People with dystonia experience involuntary muscle spasms or contractions. These result in twisting or jerking movements, and unusual body positions/postures. Dystonia can affect almost any part of the body, however, only one area is often affected. 

The common presentations are:
• Neck muscle contractions lead to abnormal head turning, tilting or twisting, often combined with shaking or jerking movements referred to as cervical dystonia aka torticollis.

• Facial muscle contractions resulting in excessive blinking or eye lid spasms, called blepharospasm. When this occurs together with lower facial spasms, it is referred to as Meige syndrome. Involuntary muscle spasms or contractions of the jaw and/or tongue are known as oromandibular dystonia.
• When these involuntary contractions involve the vocal cords – the voice becomes strained and breathy referred to as spasmodic dysphonia or laryngeal dystonia.
• Other commonly affected areas include the hand or foot. Sometimes the dystonia is associated with specific activities (task-specific dystonias) such as when writing in writer’s cramp or when playing a musical as in guitarist or violinist dystonia.
• Dystonia can be generalized (affecting whole body or several body areas) – more common with childhood onset, focal (neck, hand, eyelids, jaw) or just one side of the body (hemi-dytonia). 

There are various causes for dystonia. Among these are genetic or hereditary causes (runs in the family) and acquired causes from event occurring during ones life such as brain injury, infection or exposure to drugs or other toxins. However, the most causes of dystonia remain unclear.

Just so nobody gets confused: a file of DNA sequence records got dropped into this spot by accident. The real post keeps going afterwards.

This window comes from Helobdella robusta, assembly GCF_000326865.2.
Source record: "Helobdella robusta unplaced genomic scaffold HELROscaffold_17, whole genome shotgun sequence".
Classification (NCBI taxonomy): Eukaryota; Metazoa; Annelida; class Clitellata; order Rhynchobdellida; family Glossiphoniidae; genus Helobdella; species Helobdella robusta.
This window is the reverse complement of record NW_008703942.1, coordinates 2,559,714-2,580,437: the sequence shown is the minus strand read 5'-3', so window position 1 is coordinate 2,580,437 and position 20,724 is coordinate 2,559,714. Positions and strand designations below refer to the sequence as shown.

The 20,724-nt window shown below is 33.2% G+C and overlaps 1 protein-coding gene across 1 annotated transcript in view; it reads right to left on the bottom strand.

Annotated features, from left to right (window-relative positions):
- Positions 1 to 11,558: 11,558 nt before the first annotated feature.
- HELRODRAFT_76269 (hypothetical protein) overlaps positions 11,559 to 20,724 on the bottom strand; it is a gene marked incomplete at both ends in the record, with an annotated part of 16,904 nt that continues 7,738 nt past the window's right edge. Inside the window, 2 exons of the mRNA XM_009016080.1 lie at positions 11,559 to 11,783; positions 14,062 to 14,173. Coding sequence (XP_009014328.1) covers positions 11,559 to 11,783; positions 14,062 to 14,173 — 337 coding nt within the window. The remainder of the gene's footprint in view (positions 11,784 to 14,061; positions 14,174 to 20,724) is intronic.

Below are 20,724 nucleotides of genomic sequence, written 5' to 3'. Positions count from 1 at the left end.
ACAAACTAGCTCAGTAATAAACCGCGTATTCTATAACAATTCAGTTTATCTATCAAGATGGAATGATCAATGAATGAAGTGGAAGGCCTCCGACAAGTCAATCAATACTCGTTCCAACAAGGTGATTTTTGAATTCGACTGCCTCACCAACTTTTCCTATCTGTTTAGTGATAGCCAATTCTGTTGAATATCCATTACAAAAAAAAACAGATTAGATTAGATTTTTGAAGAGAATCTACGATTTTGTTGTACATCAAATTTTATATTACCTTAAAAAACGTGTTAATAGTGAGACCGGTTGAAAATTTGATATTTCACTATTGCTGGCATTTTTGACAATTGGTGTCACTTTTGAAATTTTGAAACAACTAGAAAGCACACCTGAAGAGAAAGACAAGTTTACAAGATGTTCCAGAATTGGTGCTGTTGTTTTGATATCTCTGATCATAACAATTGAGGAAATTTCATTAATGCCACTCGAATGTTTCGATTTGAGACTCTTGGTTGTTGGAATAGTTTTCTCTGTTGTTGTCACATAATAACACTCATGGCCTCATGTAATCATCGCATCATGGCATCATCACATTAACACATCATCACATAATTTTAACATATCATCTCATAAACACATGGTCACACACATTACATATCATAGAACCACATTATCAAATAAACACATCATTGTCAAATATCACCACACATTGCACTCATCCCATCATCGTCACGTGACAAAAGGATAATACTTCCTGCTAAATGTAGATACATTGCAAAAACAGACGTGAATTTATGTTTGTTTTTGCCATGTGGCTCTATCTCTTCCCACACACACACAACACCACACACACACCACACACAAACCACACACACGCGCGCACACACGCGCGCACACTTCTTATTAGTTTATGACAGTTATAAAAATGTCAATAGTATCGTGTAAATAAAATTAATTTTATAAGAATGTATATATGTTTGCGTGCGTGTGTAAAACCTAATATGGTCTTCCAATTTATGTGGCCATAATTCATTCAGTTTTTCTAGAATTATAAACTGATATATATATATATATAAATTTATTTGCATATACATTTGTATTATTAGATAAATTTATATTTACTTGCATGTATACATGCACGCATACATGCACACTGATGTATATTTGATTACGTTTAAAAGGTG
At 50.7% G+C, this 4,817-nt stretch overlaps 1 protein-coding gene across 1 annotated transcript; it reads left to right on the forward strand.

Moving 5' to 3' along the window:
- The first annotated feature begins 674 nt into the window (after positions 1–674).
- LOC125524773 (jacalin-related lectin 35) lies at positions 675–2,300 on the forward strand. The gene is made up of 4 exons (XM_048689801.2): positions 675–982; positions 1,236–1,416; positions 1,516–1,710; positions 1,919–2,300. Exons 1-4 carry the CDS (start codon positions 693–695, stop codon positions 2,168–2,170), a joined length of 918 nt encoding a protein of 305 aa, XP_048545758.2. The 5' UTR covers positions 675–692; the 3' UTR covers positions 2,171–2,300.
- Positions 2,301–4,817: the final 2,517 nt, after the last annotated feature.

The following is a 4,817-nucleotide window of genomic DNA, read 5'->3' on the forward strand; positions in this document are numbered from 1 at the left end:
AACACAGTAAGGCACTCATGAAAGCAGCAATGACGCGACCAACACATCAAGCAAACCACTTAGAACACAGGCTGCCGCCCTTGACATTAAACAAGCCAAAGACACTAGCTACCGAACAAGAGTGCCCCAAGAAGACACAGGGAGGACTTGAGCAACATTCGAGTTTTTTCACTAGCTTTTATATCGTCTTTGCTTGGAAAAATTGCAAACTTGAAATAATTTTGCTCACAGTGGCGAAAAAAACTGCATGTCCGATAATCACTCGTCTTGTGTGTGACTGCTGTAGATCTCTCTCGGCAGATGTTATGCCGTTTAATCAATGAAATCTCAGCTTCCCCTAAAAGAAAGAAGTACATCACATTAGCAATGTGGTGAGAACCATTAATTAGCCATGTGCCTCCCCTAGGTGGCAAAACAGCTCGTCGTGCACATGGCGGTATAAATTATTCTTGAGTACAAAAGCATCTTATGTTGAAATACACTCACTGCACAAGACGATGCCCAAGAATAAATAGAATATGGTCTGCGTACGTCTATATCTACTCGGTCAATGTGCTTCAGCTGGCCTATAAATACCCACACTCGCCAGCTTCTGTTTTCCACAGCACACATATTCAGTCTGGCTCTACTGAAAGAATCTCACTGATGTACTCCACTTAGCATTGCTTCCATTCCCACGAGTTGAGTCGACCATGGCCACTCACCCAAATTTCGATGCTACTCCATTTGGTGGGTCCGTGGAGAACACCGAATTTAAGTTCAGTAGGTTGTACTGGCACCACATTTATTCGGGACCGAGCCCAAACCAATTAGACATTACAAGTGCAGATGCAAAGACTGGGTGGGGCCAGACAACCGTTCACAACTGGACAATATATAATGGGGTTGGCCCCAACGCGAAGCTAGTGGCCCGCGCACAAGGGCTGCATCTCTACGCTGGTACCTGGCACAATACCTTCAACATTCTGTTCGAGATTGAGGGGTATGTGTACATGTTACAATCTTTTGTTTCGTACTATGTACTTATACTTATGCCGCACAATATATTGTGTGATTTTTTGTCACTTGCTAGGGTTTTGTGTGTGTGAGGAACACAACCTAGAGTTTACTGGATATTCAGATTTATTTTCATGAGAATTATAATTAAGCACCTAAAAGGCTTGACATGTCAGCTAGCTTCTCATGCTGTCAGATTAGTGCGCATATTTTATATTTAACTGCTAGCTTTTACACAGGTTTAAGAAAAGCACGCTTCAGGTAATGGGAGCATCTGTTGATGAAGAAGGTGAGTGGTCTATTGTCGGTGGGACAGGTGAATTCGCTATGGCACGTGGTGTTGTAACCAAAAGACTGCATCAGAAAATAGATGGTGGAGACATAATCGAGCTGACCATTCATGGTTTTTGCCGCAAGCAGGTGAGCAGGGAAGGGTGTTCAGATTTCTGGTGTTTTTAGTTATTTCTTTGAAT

Dystonia is thought to result from an abnormality in or damage to the basal ganglia or other brain regions that control movement and abnormalities in the way the brain processes information and generates commands to move.  

This is made by a neurologist, often one specializing in movement disorders based on examination and history about your symptoms. This might include investigations such as brain scan, blood and/or urine tests in some cases. It is not uncommon for mild dystonia may go undiagnosed or misdiagnosed for a while. 

You dystonia might be treatable if an underlying cause is found and such a case a more specific management plan will be discussed with you. For most other dystonia syndromes, these medications might provide some symptomatic relief and often used on a trial-and-error basis:
• Levodopa-carbidopa (Levocarb)
• Anti-cholinergics (trihexyphenidyl)
• Benzodiazepines (clonazepam, diazepam)
• Baclofen
• Muscle relaxants (cyclobenzaprine)
Some people may benefit from botulinum toxin injections especially those with focal dystonias (neck, eyelid, jaw, tongue or limb). These injections should be administered by medical experts. Botulinum toxin injections temporarily weaken muscles to relieve the contractions/spasms and usually need to be injected every 3 to 4 months. 

Various non-pharmacological strategies including behaviour and adaptive postural strategies, stretching and relaxation exercises, massage and physiotherapy including heat application can be very helpful in the management of symptoms. 

Surgery (including deep brain stimulation) is another option for more severe or dystonia not responsive to the above. 

Dystonia typically develops over a period of a few months or a few years but generally does not continue to get worse  but may spread from one body region to another or additional symptoms may develop. 

Please visit the following sites for more information:

Dystonia Fact Sheet (NINDS)

Dystonia UK